Friday, August 11, 2017
Requirements of Repentance
Jer. 7:5 For if you truly amend your ways and your doings, if you truly act justly one with another, 6 if you do not oppress the alien, the orphan, and the widow, or shed innocent blood in this place, and if you do not go after other gods to your own hurt, 7 then I will dwell with you in this place, in the land that I gave of old to your ancestors forever and ever.
The unfaithful Israelites had broken the heart of God. Now, the prophet Jeremiah wept over what he saw among his people. With great courage he stood in the entry to the temple and preached this sermon. It was a real challenge to the religious leaders who had allowed the people of God to stray.
The call is to repentance. The people have not been following God’s commands and they are having to live with the consequences. Jeremiah recognizes that the people are headed toward destruction but repentance provides a pathway to restoration.
Restoration comes from repentance, not only of the heart, but in action. The reality is that the motivations of the heart are revealed by our actions. The motivations of the heart had resulted in injustice on the part of the Israelites. The call to repentance required a reinstitution of justice in the way that the Israelites treated others. This was the mark of their fidelity toward God. Love for God was to be revealed in love toward the other. The aliens, or immigrants among them were not to be oppressed. Instead they were to be treated with loving respect. God had always intended the Israelites to be an evangelistic people and this would be revealed in the way in which they treated those who were not a part of their original community. If they loved and cared for them justly, they would become a part of God’s community.
Our global community is made up of those on the move. People constantly move in and out of contact with the church, but the call to justice for the alien within the kingdom of God remains the same as it was in Jeremiah’s day. If the church is to be an evangelistic people, she must learn to love those who come to us from different lands. As people migrate because of geo-political issues, we must remember that we are to welcome the stranger. They may be the evangelistic future for the kingdom.
Jeremiah knew that the orphans within the community needed to be loved and accepted. Far too many people died early in life leaving numerous children without a support system. When society may have abandoned these children, God’s people were to lovingly care for them as if they were members of their own family. Whether orphans or children in a foster system, they were not to be second-class citizens in God’s kingdom.
The widows were at the mercy of those around them, especially if they were left without children to care for them. This was part of the network of society which was intended to bring strength and structure. Justice demanded that those without financial means were to be cared for by those who had resources.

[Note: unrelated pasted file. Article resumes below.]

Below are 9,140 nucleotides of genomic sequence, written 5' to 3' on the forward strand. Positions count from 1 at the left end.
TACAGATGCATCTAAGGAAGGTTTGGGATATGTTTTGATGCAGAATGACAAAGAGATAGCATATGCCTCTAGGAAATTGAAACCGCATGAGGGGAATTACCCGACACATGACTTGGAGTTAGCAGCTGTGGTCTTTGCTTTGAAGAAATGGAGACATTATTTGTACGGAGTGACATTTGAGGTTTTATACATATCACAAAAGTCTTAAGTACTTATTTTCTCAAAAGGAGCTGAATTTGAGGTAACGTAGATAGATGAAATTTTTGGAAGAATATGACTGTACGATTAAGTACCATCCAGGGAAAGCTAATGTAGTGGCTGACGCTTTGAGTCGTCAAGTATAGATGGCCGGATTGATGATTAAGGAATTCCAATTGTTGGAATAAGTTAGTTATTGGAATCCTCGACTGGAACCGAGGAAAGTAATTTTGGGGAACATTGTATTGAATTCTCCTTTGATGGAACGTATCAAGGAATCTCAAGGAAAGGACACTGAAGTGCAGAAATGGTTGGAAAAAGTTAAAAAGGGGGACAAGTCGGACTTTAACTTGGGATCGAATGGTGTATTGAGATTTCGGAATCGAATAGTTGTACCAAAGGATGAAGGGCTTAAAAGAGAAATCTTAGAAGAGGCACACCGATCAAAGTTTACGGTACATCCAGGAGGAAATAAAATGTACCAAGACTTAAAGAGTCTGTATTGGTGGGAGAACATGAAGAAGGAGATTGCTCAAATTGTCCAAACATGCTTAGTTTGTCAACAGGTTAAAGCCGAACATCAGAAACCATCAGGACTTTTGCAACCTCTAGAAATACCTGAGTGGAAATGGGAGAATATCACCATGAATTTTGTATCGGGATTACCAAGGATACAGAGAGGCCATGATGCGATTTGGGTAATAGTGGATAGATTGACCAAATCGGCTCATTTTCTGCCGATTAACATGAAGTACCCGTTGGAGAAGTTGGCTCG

The blood of the innocent was never to be shed. Far too often the weak or the innocent became scapegoats for the powerful. It became easier to blame someone else for troubles rather than take responsibility and the innocent suffered. Repentance required God’s justice when it came to dealing with those who had no voice. The powerful were to use their influence to speak up for those who could say nothing. The innocent were to be defended.
Finally the Israelites were to act justly toward God. No longer were they to seek out foreign gods and give themselves in worship to them. They were hurting themselves by this behavior. Their infidelity to Yahweh had horrible consequences, not because God was vindictive, but because they intentionally removed themselves from God’s sheltered protection.
The “If -Then” statement of repentance ends with the promise of God. If the people will repent of their ways and doings, then God will dwell with them in the land that they had been promised. They were on the precipice of losing everything, but there was still hope. Filled with love for God, Jeremiah bore the burden of calling his people to repentance. At the risk of his own life, he chose to be faithful and the call to repentance and justice rang out among the people.
The “If-Then” statement continues to be valid and true. If the church and her members are not remaining faithful to God in all things, then repentance and justice in action is demanded toward those who are desperately in need. This is the requirement of repentance.
Lord, may the voice of Jeremiah carry through the ages and speak to us today. May we live in faithful obedience to your commands, repent and turn from ways which may lead to injustice. Open my eyes to see the places in which I have not been faithful. Amen.